Plans unveiled for £6.4m transformation of Inverness hotel



Maple Court HotelPlans for a £6.4 million transformation of an historic Inverness hotel have been lodged with Highland Council.

Patio Hotel Group wants to turn the nine-bed B-listed Maple Court Hotel on the banks of River Ness into a four star, 50-room, hotel with a restaurant.

A design statement for the proposal by Colin Armstrong Associates states the applicants will turn the Ballifeary Lane building back into a viable business after it has fallen into an ‘appalling state of repair’.

It is expected to be closed and boarded up next month.

It states: “This development will enable the renovation of the existing listed building and expand the business to preserve this building for years to come.

“It will provide a sustainable business that will be able to maintain the building and provide constant investment safeguarding the building’s future.”

The 19th-century guest house was the former home of Dr William Simpson, provost of the ancient royal burgh of Inverness.

The statement said preserving the building is of ‘utmost importance’ and current ceilings, cornices and other features will be retained.

Tony Story, managing director of Patio Hotel Group, highlighted the need for more hotels in the area.

“There is no doubt more accommodation like this is needed,” he said.

“Maple Court has had two previous business failures and a history of planning applications, none of which have come to anything.

“We want to create a high-quality hotel which will be a successful business but to do that it needs more rooms, that is why the current model hasn’t worked.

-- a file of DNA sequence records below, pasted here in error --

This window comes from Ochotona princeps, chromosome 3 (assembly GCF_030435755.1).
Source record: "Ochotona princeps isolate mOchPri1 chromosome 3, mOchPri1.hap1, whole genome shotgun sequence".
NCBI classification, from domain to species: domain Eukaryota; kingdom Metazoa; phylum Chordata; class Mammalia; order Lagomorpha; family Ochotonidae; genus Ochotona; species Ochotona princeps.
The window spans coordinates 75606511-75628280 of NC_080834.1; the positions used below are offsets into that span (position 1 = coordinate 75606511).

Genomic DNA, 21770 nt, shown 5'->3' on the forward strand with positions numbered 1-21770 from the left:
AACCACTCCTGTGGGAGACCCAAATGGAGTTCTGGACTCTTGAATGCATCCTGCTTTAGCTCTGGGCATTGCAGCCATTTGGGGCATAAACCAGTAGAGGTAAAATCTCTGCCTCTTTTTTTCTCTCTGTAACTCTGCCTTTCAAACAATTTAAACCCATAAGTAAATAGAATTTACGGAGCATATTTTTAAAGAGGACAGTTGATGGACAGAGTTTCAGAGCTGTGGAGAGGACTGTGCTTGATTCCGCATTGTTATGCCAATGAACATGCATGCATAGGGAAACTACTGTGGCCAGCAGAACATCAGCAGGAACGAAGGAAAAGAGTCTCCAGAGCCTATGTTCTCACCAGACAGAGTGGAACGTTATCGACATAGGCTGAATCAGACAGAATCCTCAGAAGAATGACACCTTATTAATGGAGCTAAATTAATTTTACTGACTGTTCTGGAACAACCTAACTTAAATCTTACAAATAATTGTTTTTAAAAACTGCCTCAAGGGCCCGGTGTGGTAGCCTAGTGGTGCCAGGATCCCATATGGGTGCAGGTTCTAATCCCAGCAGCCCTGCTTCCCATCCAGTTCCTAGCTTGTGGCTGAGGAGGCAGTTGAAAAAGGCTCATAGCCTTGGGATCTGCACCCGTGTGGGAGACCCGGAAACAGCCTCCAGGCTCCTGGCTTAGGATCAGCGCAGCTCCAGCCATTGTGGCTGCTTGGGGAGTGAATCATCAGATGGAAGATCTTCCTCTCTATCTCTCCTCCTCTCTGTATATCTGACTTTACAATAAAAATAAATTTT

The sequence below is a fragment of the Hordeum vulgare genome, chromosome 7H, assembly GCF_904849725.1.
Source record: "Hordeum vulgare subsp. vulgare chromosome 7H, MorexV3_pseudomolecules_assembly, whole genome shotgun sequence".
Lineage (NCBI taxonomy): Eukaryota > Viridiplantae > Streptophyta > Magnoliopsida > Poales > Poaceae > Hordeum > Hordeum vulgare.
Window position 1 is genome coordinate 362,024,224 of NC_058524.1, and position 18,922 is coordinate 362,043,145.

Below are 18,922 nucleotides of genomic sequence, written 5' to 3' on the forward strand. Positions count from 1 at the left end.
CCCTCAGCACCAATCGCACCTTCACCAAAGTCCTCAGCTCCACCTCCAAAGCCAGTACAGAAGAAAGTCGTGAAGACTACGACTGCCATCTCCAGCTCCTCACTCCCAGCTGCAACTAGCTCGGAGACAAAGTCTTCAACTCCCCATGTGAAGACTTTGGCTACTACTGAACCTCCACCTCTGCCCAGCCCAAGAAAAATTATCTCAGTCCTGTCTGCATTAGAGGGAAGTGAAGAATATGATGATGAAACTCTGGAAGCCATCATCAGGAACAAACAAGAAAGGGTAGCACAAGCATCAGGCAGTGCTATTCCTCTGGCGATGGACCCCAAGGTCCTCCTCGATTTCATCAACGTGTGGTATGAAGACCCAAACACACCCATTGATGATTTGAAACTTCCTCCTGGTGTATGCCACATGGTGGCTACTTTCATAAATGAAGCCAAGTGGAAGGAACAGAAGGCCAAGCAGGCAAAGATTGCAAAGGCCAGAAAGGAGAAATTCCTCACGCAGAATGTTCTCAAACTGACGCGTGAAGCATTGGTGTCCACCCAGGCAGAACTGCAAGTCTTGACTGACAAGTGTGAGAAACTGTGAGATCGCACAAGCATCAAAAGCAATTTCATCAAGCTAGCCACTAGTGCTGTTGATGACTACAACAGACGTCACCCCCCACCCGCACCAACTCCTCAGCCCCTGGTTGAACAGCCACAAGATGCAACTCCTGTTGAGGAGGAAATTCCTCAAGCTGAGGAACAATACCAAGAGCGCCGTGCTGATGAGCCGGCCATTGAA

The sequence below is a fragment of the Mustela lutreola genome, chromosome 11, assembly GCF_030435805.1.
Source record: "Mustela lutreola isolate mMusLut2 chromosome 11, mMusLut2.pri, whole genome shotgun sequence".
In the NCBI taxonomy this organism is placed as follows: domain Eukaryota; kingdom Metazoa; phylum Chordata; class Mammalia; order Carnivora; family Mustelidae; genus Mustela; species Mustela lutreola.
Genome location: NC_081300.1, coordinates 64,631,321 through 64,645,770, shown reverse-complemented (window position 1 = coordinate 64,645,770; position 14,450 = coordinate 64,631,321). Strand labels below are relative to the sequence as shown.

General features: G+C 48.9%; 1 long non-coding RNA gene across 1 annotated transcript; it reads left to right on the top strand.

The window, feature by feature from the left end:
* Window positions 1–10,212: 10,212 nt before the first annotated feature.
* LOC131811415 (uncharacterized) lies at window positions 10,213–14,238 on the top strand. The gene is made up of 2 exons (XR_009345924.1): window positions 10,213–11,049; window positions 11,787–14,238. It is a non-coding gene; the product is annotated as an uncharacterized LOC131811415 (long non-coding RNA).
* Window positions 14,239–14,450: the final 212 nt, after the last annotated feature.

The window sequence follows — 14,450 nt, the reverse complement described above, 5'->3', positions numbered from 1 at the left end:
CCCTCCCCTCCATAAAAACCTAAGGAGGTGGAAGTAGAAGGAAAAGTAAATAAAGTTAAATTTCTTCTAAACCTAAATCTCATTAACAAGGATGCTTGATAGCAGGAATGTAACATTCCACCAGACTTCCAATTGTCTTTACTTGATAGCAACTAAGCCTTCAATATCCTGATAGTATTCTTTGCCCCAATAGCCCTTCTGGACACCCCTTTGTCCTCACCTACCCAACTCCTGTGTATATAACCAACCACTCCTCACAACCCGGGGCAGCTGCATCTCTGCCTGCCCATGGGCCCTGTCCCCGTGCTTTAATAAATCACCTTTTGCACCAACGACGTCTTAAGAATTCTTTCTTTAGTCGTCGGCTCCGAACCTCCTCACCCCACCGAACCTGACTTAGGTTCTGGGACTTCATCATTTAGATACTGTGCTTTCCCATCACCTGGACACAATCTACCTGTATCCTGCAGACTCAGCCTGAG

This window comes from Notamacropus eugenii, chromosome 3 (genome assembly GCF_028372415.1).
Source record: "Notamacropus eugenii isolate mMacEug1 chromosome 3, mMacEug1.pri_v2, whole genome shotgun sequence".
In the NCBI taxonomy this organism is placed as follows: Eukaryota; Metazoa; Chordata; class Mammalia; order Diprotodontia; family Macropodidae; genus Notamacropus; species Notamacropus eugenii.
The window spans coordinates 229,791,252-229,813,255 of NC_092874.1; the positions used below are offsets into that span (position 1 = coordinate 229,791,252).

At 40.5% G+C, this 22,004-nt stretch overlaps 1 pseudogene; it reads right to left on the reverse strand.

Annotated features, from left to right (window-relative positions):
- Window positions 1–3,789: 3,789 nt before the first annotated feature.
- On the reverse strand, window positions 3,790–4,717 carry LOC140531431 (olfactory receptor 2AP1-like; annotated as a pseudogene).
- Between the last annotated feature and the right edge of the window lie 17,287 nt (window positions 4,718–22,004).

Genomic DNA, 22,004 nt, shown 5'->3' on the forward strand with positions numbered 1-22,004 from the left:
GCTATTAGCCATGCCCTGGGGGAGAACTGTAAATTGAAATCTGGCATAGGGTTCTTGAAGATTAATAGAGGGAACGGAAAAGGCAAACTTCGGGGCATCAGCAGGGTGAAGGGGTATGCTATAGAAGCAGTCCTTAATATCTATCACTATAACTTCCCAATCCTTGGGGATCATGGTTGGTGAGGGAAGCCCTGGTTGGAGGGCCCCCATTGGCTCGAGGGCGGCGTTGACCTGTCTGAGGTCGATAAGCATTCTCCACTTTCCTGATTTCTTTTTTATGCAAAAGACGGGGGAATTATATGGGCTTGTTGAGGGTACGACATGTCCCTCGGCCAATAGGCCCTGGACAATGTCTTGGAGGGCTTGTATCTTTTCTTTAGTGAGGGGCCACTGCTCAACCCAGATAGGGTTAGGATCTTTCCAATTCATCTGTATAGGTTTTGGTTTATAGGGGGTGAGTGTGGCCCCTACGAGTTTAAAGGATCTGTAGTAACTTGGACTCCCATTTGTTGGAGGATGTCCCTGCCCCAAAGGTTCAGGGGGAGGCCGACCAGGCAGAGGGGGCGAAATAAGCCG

“This will allow us to save the existing building and bring it back into use.”

Previous requests to develop the area have attracted complaints about over development in the River Ness area, as well as concerns about the loss of mature trees to make way for the extension.

But Mr Story pointed out many of the trees which will be cut down are damaged and have been poorly maintained. He added that architects have worked closely with planning officials to make sure the development is not intrusive to the scenic river area.

“The trees have not been maintained and what we have proposed does not go any further than previous applications which have been approved,” he said.

“We have really walked it through with planners so I’m very hopeful they will give this support.”

If planning permission is approved later this year, the developers hope to start work next spring and be open to guests in early 2018.



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